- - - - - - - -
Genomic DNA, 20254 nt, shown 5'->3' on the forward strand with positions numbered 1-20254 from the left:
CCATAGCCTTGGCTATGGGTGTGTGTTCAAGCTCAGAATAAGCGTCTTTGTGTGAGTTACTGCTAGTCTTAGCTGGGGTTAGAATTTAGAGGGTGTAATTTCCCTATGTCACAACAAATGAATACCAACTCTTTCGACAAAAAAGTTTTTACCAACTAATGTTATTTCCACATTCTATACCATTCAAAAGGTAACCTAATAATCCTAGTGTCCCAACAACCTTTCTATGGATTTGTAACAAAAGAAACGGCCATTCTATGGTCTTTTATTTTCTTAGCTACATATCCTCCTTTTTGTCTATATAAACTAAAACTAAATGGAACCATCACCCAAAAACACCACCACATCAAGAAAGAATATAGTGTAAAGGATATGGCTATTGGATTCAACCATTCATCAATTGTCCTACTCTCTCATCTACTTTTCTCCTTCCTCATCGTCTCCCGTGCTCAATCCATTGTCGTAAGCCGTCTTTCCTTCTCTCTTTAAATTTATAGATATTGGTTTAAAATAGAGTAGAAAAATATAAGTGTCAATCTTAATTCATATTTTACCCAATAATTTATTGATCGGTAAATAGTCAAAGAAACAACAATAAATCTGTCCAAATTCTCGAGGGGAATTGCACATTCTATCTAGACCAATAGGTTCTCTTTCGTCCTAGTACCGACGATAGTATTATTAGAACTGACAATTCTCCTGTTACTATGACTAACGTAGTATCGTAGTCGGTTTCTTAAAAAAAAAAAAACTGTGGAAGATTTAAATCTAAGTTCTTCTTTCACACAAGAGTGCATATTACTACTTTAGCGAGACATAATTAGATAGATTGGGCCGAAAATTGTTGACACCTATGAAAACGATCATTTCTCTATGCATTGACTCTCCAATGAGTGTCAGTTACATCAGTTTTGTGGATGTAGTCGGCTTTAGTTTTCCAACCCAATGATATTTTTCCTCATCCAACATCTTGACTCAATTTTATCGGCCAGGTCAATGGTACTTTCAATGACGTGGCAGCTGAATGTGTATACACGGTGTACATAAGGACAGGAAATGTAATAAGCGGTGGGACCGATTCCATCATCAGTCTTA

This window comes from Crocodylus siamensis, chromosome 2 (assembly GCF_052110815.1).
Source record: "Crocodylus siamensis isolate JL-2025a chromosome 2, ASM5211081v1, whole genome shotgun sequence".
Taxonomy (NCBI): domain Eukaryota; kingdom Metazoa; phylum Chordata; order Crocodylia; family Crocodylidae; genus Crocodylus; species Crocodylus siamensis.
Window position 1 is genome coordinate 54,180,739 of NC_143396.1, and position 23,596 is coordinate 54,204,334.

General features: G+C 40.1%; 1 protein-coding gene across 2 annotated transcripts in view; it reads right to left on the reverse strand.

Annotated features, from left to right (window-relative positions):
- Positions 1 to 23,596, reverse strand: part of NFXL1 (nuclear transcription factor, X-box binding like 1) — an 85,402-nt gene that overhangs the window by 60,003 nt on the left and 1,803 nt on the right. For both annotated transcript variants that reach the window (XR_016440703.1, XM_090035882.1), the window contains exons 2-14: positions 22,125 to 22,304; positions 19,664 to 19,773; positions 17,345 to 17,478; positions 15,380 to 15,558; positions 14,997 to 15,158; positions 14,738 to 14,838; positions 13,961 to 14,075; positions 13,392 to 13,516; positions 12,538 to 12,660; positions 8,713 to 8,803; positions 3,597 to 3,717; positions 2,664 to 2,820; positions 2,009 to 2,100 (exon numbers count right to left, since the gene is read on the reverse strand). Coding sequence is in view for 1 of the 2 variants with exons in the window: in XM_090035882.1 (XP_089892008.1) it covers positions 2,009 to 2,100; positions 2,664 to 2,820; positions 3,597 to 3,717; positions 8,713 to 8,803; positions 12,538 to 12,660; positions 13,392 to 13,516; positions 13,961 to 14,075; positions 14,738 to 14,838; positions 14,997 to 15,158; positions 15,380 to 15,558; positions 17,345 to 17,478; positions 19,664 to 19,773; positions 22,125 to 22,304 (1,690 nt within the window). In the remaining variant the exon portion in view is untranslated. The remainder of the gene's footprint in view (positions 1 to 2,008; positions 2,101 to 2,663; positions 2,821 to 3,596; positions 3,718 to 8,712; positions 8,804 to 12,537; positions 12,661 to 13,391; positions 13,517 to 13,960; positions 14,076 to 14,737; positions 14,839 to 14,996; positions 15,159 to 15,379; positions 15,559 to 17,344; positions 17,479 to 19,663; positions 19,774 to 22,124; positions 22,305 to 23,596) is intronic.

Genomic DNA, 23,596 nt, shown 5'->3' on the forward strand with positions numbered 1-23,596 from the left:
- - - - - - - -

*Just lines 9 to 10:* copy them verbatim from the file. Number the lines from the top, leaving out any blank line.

- Positions 1 to 23,596, reverse strand: part of NFXL1 (nuclear transcription factor, X-box binding like 1) — an 85,402-nt gene that overhangs the window by 60,003 nt on the left and 1,803 nt on the right. For both annotated transcript variants that reach the window (XR_016440703.1, XM_090035882.1), the window contains exons 2-14: positions 22,125 to 22,304; positions 19,664 to 19,773; positions 17,345 to 17,478; positions 15,380 to 15,558; positions 14,997 to 15,158; positions 14,738 to 14,838; positions 13,961 to 14,075; positions 13,392 to 13,516; positions 12,538 to 12,660; positions 8,713 to 8,803; positions 3,597 to 3,717; positions 2,664 to 2,820; positions 2,009 to 2,100 (exon numbers count right to left, since the gene is read on the reverse strand). Coding sequence is in view for 1 of the 2 variants with exons in the window: in XM_090035882.1 (XP_089892008.1) it covers positions 2,009 to 2,100; positions 2,664 to 2,820; positions 3,597 to 3,717; positions 8,713 to 8,803; positions 12,538 to 12,660; positions 13,392 to 13,516; positions 13,961 to 14,075; positions 14,738 to 14,838; positions 14,997 to 15,158; positions 15,380 to 15,558; positions 17,345 to 17,478; positions 19,664 to 19,773; positions 22,125 to 22,304 (1,690 nt within the window). In the remaining variant the exon portion in view is untranslated. The remainder of the gene's footprint in view (positions 1 to 2,008; positions 2,101 to 2,663; positions 2,821 to 3,596; positions 3,718 to 8,712; positions 8,804 to 12,537; positions 12,661 to 13,391; positions 13,517 to 13,960; positions 14,076 to 14,737; positions 14,839 to 14,996; positions 15,159 to 15,379; positions 15,559 to 17,344; positions 17,479 to 19,663; positions 19,774 to 22,124; positions 22,305 to 23,596) is intronic.

Genomic DNA, 23,596 nt, shown 5'->3' on the forward strand with positions numbered 1-23,596 from the left: